MD, Zi-Ming Wang, MD, Zhi-Qiang Xue, MD, Ming He, MD,
Yong Yuan, MD, Xue-Qian Shang, MD, Ke-Neng Chen, MD,
PhD, FRCS, the Chinese Cooperative Primary Malignant
Melanoma of the Esophagus Group (CCPMMEG)
Dissection of lymph nodes should be
emphasized in the surgical treatment of patients with
PMME. The use of postoperative adjuvant treatment may
improve outcomes over surgery alone.
Pigmented spot during esophagoscopy—a mole or melanoma?
Tahsin M. Khan, MD, Chuong D. Hoang,
resection accompanied by systematic lymphadenectomy
and adjuvant therapy may improve survival for
primary malignant melanoma of the esophagus, which
remains a diagnostic dilemma.
All that glitters is not gold
John S. Young, MD, M. Blair Marshall,
retrospective study of patients treated by a
variety of strategies is discussed. With recent
knowledge gained in melanoma, the risk factors and
optimal treatment strategies remain to be defined.
A video of
McKeown minimally invasive esophagectomy.
lung transplant patients have outcomes similar to those
of electively listed patients
MD, Lucy Thuita, MS, Hafiz Umair Siddiqui, MD, Jesse
Rappaport, MD, Eugene H. Blackstone, MD, Kenneth R.
McCurry, MD, Usman Ahmad, MD, for the Lung
Most urgently listed patients undergo
lung transplant within 1 month. Morbidity, long-term
survival, and allograft function after transplant are
similar for urgently and electively listed patients.
Does an expeditious evaluation for high-acuity lung
transplant recipients make a difference?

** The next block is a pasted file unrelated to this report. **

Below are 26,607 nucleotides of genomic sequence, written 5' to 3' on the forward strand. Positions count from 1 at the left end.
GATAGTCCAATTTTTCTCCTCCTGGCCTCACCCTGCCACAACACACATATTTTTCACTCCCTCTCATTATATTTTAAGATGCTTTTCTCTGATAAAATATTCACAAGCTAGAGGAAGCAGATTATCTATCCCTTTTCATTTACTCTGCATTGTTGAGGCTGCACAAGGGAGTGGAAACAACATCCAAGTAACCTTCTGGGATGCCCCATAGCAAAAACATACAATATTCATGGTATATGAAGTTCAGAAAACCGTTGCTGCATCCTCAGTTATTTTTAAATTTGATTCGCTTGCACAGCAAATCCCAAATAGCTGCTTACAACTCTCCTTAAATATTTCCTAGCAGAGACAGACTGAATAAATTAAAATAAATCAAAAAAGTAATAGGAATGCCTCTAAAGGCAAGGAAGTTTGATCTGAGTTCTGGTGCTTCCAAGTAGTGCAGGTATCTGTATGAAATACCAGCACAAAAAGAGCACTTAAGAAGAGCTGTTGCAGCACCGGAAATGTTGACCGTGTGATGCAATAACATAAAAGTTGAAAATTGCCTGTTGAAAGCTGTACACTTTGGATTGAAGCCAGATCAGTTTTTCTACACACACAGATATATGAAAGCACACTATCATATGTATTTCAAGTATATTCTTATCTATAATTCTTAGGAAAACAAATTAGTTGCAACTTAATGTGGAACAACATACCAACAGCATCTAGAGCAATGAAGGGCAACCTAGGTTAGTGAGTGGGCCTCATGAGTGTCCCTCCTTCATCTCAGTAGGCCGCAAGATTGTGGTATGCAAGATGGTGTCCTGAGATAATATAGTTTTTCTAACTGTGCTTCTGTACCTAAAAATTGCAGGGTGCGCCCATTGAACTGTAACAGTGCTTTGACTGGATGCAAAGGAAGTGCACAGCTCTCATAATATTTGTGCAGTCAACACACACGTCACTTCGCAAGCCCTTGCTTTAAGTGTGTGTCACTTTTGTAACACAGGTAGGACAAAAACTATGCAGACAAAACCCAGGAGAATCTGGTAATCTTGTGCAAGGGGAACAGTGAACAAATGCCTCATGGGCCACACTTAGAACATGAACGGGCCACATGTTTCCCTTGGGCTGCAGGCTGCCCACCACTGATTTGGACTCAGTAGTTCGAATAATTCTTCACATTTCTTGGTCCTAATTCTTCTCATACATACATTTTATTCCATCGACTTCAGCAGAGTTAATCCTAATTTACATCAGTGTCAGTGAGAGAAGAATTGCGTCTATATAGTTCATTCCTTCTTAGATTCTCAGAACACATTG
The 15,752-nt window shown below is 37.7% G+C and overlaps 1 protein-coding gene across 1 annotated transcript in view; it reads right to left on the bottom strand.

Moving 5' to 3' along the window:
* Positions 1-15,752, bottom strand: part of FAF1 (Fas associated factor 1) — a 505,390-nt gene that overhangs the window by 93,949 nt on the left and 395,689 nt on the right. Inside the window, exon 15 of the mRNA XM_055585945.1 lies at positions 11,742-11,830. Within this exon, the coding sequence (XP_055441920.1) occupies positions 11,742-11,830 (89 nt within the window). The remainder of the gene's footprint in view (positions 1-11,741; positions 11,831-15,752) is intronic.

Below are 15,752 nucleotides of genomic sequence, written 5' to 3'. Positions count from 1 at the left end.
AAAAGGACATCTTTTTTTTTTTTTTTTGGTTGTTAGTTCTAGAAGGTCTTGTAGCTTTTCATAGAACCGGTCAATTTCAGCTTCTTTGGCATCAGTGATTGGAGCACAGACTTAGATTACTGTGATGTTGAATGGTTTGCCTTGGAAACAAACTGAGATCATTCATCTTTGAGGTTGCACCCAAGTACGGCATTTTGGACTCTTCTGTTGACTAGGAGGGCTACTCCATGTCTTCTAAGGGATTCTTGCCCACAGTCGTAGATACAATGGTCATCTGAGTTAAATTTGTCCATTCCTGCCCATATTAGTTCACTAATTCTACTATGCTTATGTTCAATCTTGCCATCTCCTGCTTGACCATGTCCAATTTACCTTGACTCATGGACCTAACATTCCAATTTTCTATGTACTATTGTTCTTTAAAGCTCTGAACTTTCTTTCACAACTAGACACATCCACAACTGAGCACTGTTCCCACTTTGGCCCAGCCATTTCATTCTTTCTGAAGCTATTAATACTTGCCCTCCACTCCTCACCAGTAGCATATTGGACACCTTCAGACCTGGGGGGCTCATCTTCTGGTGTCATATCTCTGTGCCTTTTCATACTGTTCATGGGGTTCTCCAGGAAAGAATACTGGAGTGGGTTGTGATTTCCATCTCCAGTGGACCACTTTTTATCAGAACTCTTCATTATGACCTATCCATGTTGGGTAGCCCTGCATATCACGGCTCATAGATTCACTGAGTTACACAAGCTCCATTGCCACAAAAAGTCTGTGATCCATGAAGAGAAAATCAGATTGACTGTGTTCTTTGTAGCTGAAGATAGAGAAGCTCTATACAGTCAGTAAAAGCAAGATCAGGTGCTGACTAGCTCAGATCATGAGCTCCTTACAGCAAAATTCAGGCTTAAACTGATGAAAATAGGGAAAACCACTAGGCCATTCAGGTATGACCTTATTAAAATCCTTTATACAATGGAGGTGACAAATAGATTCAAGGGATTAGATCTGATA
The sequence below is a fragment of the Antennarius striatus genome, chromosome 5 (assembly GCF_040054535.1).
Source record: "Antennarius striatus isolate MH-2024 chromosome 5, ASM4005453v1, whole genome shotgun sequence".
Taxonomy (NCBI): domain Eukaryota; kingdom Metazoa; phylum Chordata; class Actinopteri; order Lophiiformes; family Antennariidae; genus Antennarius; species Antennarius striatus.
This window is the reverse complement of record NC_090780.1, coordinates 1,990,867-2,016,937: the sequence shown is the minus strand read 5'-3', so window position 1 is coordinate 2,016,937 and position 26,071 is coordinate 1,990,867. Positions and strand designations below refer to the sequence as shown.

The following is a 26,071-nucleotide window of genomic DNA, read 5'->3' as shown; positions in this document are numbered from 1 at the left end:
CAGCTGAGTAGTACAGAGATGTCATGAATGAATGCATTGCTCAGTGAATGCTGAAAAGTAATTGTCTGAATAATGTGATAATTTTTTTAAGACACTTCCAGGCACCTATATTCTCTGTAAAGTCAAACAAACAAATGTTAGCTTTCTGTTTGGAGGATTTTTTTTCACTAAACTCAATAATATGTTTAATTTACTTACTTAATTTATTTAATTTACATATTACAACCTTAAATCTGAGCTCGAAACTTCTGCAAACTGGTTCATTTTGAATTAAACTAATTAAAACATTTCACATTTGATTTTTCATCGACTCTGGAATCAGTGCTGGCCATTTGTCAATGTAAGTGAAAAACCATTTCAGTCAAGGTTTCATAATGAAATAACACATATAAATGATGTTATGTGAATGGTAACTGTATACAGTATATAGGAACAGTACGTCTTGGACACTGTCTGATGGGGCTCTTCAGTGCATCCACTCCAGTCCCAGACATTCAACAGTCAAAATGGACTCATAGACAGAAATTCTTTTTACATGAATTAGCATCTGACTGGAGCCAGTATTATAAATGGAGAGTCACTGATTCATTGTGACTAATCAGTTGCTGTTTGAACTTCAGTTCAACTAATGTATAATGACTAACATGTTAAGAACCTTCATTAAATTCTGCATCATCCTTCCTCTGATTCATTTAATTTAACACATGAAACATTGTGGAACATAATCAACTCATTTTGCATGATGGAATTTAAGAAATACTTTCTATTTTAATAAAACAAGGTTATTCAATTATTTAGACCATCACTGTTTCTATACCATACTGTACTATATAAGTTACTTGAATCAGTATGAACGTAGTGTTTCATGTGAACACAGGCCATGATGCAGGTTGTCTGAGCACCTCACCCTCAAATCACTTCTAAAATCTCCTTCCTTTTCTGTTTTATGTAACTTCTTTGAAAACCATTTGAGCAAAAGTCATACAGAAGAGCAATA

Aakash Shah, MD, Chetan Pasrija, MD,
Ronson J. Madathil, MD, Christine L. Lau, MD, MBA
listed lung transplant recipients may have
equivalent outcomes to similar acuity electively
listed patients in high-volume centers willing to
perform transplantation in high-risk patients.
Donor lungs allocated to critically ill patients listed
urgently: No longer a waste of precious organs?
Dirk Van Raemdonck, MD, PhD, Laurens
J. Ceulemans, MD, PhD, Arne Neyrinck, MD, PhD, Robin
Vos, MD, PhD, Geert M. Verleden, MD, PhD
patients urgently listed for LTx because of acute
respiratory failure have similar outcomes as those
of electively listed patients with comparable
disease severity and urgency.
“To list, or not to list? That is the question”
Jing Yu Chen, MD, Michael K.Y. Hsin,
MD, FRCS, CTh
transplantation for urgently listed patients is
challenging and resource-intensive. Transplantation
teams need to exercise good judgment in offering
urgent listing to offset the risks of poor outcomes.
POLICY: INVITED EXPERT OPINION
in thoracic surgery: The importance of the team
Darling, MD, FRCSC
Regionalization may optimize patient
outcomes by allowing a critical mass of specialty
providers to work together and gain expertise.
Increasing volume alone does not guarantee optimal
There is no “I” in team. Regionalization in thoracic
surgery, the interdependence of the team, and surgical
Moishe Liberman, MD, PhD
an experienced team is probably more important than
volume alone in thoracic surgery, if there is no
volume, how do you build an experienced team?
Going beyond the volume–outcomes concept: The case for
regionalization in thoracic surgery
Yaron Shargall, MD
in thoracic surgery seems to be associated with
better patient outcomes, unrelated to increase in